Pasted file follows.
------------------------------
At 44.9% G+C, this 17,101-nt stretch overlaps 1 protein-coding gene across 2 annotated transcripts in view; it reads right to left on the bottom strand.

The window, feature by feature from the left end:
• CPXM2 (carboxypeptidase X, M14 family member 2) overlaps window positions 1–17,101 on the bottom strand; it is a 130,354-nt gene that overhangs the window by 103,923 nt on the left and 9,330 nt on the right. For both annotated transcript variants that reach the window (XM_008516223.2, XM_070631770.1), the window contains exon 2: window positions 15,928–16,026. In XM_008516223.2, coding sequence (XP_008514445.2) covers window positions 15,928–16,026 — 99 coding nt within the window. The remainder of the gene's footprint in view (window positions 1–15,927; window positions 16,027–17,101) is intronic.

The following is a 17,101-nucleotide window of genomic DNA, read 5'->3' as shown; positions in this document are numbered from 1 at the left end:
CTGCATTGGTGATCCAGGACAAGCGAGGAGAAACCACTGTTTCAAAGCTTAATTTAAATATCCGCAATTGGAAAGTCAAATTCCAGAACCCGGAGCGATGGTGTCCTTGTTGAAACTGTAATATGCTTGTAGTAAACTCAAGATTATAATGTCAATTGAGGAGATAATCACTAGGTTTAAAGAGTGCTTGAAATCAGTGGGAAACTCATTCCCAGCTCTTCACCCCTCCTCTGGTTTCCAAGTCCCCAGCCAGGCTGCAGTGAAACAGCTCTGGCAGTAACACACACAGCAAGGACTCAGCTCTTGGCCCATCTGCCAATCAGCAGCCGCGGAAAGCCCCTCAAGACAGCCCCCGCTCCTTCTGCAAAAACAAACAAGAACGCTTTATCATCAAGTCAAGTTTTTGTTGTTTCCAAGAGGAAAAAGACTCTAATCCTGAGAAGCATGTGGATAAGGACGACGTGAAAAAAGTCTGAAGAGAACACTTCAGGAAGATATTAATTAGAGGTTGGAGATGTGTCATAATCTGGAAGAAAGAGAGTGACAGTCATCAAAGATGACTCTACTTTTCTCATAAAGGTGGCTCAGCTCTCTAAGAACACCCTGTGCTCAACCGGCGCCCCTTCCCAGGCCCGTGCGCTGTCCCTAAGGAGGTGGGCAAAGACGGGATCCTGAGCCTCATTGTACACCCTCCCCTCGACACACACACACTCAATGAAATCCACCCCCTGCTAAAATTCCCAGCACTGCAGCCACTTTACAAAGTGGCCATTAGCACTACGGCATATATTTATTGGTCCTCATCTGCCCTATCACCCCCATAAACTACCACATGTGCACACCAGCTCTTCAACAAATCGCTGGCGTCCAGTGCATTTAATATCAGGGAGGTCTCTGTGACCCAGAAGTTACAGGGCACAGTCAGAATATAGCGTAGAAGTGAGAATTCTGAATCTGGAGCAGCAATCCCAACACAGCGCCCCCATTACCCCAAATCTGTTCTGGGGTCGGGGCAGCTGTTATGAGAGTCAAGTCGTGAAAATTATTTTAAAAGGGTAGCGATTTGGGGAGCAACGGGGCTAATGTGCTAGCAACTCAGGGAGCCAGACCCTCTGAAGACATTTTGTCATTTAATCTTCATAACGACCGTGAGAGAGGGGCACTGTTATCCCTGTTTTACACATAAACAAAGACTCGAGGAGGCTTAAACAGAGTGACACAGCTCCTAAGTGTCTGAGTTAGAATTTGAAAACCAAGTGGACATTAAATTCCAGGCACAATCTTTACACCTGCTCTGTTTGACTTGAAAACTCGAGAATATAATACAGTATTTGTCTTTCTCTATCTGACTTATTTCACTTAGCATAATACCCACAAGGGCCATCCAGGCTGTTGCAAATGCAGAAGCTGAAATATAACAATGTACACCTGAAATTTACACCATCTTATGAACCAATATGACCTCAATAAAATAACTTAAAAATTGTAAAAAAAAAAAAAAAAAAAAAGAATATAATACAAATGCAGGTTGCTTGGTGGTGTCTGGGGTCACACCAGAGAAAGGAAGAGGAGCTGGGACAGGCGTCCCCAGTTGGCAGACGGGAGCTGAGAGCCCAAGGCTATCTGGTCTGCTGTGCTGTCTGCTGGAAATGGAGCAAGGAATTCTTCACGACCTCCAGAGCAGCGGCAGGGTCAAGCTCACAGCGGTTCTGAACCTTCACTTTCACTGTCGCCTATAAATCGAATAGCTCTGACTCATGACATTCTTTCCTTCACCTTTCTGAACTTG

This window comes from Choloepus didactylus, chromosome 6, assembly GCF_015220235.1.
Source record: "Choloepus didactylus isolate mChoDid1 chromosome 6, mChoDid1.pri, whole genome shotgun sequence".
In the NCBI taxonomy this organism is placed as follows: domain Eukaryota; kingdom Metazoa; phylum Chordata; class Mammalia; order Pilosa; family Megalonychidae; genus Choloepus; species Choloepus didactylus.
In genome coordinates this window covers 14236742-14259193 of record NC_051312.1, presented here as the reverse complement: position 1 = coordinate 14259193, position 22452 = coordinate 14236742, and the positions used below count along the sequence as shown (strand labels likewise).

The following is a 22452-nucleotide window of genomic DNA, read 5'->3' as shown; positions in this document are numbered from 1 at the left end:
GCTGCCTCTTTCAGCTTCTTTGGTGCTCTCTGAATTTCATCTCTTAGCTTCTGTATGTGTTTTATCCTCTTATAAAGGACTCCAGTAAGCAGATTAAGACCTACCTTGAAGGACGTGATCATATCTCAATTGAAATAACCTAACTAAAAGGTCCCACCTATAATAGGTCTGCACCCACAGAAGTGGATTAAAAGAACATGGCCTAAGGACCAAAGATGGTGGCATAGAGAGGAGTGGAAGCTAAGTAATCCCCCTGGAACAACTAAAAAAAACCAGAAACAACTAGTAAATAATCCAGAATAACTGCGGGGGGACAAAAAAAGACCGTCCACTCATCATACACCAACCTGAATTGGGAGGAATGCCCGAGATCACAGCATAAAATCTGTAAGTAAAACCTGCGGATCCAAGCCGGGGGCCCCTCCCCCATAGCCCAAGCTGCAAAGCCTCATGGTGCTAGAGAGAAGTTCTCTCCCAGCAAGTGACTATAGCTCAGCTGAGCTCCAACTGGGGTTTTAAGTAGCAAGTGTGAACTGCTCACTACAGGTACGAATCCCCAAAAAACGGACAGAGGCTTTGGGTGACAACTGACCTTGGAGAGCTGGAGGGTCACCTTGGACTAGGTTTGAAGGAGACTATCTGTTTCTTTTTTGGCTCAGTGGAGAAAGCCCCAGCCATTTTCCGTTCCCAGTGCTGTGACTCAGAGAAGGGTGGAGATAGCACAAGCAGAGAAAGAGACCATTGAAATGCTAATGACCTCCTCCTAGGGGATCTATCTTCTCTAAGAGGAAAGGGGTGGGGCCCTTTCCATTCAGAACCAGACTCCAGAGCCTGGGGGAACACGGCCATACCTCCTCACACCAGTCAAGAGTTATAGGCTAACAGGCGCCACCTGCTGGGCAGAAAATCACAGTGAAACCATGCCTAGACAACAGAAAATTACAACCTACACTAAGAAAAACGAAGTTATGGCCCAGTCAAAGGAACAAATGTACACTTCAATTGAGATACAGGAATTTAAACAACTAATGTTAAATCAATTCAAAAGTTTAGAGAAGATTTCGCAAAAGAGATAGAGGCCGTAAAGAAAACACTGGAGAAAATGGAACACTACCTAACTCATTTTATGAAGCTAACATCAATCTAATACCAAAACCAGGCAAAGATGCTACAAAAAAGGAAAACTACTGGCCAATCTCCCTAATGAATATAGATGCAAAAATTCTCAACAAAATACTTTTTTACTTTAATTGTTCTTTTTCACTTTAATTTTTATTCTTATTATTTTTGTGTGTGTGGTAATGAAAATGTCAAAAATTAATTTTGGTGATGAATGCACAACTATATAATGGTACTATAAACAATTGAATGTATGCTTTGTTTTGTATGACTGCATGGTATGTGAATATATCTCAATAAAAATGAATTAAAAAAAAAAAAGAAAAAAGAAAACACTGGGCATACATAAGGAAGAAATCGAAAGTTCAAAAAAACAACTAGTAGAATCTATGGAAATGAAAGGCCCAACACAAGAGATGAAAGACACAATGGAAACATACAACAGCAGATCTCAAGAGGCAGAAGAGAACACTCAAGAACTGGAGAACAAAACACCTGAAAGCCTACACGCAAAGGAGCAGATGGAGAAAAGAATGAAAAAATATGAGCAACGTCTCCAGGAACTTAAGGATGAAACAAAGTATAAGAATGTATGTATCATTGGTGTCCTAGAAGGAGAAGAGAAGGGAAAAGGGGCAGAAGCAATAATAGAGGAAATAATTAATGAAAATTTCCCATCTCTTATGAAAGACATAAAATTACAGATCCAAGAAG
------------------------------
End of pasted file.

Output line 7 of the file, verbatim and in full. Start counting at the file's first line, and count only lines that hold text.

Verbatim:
Source record: "Choloepus didactylus isolate mChoDid1 chromosome 6, mChoDid1.pri, whole genome shotgun sequence".